Hotter weather also saps moisture from vegetation, turning it into dry fuel that helps fires to spread.
“The hotter, drier conditions right now, it just makes [fires] far more dangerous,” Copernicus senior scientist Mark Parrington said.
Countries such as Portugal and Greece experience fires most summers, and have infrastructure to try to manage them – though both have received emergency EU help this summer. But hotter temperatures are also pushing wildfires into regions not used to them, and thus less prepared to cope.
CLIMATE CHANGE ISN’T THE ONLY FACTOR IN FIRES
Forest management and ignition sources are also important factors. In Europe, more than nine out of 10 fires are ignited by human activities, like arson, disposable barbeques, electricity lines, or littered glass, according to EU data.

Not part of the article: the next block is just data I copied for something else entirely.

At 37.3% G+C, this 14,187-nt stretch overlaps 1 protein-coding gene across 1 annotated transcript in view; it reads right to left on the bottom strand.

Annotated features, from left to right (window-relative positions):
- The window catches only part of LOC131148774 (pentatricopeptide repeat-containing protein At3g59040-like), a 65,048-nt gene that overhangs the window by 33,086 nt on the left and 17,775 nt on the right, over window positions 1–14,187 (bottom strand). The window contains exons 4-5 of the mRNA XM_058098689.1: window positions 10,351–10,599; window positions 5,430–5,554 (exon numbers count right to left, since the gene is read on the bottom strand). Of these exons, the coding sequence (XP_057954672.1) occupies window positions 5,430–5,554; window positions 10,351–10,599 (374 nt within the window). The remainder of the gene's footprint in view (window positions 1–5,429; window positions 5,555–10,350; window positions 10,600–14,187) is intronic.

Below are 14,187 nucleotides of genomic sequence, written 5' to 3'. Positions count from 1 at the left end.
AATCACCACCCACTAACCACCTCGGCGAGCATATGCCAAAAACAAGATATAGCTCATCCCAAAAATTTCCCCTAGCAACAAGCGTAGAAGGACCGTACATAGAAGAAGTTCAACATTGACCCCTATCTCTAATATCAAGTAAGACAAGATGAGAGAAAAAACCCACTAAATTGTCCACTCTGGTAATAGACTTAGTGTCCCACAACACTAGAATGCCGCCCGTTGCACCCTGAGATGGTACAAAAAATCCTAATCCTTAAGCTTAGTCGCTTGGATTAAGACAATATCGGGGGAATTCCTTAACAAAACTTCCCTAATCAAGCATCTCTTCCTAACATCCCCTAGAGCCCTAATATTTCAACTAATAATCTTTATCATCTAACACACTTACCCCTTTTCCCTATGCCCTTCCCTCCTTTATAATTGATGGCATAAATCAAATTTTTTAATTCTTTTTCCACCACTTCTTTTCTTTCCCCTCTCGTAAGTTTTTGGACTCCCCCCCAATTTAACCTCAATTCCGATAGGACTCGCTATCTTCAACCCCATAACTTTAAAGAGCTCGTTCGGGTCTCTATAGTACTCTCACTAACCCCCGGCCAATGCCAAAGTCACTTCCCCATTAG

Countries, including Spain, face the challenge of shrinking populations in rural areas, as people move to cities, leaving smaller workforces to clear vegetation and avoid “fuel” for forest fires building up.
Some actions can help to limit severe blazes, such as setting controlled fires that mimic the low-intensity fires in natural ecosystem cycles, or introducing gaps within forests to stop blazes rapidly spreading over large areas.
But scientists concur that without steep cuts to the greenhouse gases causing climate change, heatwaves, wildfires, flooding and drought will significantly worsen.
“When we look back on the current fire season in one or two decades’ time, it will probably seem mild by comparison,” said Victor Resco de Dios, professor of forest engineering at Spain’s Lleida University.